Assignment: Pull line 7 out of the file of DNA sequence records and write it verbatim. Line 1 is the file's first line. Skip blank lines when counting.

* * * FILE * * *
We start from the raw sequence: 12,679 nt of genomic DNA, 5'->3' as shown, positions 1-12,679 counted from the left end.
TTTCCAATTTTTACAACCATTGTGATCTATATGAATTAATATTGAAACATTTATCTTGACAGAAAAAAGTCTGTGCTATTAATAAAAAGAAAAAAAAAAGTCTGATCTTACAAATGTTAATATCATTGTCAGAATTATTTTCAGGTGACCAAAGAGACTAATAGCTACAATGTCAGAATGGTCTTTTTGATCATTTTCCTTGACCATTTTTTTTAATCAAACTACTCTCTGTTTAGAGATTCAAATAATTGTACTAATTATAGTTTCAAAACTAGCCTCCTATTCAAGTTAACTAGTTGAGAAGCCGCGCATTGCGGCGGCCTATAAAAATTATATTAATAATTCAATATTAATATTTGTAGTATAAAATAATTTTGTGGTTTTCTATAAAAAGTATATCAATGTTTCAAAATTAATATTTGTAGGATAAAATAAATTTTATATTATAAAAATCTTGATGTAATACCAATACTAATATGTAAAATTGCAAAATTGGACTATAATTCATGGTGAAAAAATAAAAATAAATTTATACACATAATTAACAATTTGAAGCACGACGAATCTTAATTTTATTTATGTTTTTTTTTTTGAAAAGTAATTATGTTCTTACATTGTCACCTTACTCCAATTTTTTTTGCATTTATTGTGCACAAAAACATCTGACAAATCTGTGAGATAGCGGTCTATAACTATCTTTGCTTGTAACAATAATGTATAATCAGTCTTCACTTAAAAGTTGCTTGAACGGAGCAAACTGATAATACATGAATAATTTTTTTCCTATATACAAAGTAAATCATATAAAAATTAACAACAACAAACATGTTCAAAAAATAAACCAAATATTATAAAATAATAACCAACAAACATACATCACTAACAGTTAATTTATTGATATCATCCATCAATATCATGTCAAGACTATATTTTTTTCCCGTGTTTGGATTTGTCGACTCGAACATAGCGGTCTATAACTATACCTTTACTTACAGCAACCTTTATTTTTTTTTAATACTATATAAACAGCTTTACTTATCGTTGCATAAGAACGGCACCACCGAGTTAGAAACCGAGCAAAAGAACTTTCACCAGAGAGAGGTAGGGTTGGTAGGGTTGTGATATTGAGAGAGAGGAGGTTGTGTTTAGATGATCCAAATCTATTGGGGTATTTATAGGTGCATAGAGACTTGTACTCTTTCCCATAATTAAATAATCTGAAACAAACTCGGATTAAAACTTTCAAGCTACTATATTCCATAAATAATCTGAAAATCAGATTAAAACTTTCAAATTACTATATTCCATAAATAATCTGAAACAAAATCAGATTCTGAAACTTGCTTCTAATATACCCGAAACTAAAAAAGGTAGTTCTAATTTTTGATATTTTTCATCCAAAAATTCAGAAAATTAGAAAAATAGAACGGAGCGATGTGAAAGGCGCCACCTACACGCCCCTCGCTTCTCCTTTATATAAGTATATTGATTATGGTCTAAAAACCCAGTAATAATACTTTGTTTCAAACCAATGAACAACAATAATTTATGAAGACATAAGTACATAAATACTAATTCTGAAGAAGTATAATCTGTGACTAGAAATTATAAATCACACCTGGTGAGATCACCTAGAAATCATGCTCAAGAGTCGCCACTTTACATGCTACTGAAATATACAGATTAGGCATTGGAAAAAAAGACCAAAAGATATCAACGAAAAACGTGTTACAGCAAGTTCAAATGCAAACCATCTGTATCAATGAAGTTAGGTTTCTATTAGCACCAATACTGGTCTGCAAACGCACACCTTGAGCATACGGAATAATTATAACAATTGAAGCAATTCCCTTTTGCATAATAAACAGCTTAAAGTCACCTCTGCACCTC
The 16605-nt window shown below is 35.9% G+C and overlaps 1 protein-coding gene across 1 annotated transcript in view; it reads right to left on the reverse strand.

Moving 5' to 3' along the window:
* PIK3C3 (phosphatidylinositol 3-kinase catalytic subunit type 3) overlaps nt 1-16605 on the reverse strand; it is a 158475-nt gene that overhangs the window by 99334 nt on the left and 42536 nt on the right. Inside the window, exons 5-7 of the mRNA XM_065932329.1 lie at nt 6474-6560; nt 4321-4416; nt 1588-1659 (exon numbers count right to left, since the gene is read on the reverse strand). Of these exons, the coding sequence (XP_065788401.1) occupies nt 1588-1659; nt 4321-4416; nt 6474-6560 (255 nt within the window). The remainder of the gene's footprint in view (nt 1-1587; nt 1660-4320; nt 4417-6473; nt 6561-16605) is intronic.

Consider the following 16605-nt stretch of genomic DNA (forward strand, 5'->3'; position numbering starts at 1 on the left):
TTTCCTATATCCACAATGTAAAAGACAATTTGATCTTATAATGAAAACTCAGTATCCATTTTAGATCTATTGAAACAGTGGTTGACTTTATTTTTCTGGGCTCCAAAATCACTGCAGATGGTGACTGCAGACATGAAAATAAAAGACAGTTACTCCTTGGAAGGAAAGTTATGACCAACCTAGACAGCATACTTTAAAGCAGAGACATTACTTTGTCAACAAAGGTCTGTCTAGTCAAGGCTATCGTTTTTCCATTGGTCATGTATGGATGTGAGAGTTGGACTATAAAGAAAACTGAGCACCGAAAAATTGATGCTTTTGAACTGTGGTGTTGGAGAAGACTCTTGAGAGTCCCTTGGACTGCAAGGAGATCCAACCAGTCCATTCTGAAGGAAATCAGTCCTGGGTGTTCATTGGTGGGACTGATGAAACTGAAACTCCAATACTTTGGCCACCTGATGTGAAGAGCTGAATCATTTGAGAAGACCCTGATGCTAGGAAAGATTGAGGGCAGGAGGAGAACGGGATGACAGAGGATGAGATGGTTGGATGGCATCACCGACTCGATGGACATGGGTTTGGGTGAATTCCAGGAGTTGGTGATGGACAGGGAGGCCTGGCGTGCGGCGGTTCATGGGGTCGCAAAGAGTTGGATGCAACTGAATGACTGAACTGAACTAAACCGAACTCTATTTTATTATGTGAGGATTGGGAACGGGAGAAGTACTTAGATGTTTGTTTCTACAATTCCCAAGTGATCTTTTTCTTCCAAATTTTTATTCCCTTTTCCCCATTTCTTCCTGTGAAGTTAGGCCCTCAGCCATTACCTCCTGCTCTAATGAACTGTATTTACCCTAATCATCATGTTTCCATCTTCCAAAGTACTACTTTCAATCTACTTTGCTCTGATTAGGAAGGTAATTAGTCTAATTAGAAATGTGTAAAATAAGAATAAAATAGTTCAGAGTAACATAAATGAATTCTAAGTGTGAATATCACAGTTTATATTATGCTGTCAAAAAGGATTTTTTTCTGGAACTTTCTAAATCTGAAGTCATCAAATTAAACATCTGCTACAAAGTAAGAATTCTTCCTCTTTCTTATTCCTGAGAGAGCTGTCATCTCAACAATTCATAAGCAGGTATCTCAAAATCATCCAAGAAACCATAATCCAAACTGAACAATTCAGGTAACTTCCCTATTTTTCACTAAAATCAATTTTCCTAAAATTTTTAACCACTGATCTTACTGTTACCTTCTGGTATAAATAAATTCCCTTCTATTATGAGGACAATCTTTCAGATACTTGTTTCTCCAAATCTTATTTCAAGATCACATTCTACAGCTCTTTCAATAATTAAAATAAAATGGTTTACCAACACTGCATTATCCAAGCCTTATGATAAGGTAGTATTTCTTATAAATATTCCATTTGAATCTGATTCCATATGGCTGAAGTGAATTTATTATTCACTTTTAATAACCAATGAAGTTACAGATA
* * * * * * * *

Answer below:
TTTCCTATATCCACAATGTAAAAGACAATTTGATCTTATAATGAAAACTCAGTATCCATTTTAGATCTATTGAAACAGTGGTTGACTTTATTTTTCTGGGCTCCAAAATCACTGCAGATGGTGACTGCAGACATGAAAATAAAAGACAGTTACTCCTTGGAAGGAAAGTTATGACCAACCTAGACAGCATACTTTAAAGCAGAGACATTACTTTGTCAACAAAGGTCTGTCTAGTCAAGGCTATCGTTTTTCCATTGGTCATGTATGGATGTGAGAGTTGGACTATAAAGAAAACTGAGCACCGAAAAATTGATGCTTTTGAACTGTGGTGTTGGAGAAGACTCTTGAGAGTCCCTTGGACTGCAAGGAGATCCAACCAGTCCATTCTGAAGGAAATCAGTCCTGGGTGTTCATTGGTGGGACTGATGAAACTGAAACTCCAATACTTTGGCCACCTGATGTGAAGAGCTGAATCATTTGAGAAGACCCTGATGCTAGGAAAGATTGAGGGCAGGAGGAGAACGGGATGACAGAGGATGAGATGGTTGGATGGCATCACCGACTCGATGGACATGGGTTTGGGTGAATTCCAGGAGTTGGTGATGGACAGGGAGGCCTGGCGTGCGGCGGTTCATGGGGTCGCAAAGAGTTGGATGCAACTGAATGACTGAACTGAACTAAACCGAACTCTATTTTATTATGTGAGGATTGGGAACGGGAGAAGTACTTAGATGTTTGTTTCTACAATTCCCAAGTGATCTTTTTCTTCCAAATTTTTATTCCCTTTTCCCCATTTCTTCCTGTGAAGTTAGGCCCTCAGCCATTACCTCCTGCTCTAATGAACTGTATTTACCCTAATCATCATGTTTCCATCTTCCAAAGTACTACTTTCAATCTACTTTGCTCTGATTAGGAAGGTAATTAGTCTAATTAGAAATGTGTAAAATAAGAATAAAATAGTTCAGAGTAACATAAATGAATTCTAAGTGTGAATATCACAGTTTATATTATGCTGTCAAAAAGGATTTTTTTCTGGAACTTTCTAAATCTGAAGTCATCAAATTAAACATCTGCTACAAAGTAAGAATTCTTCCTCTTTCTTATTCCTGAGAGAGCTGTCATCTCAACAATTCATAAGCAGGTATCTCAAAATCATCCAAGAAACCATAATCCAAACTGAACAATTCAGGTAACTTCCCTATTTTTCACTAAAATCAATTTTCCTAAAATTTTTAACCACTGATCTTACTGTTACCTTCTGGTATAAATAAATTCCCTTCTATTATGAGGACAATCTTTCAGATACTTGTTTCTCCAAATCTTATTTCAAGATCACATTCTACAGCTCTTTCAATAATTAAAATAAAATGGTTTACCAACACTGCATTATCCAAGCCTTATGATAAGGTAGTATTTCTTATAAATATTCCATTTGAATCTGATTCCATATGGCTGAAGTGAATTTATTATTCACTTTTAATAACCAATGAAGTTACAGATA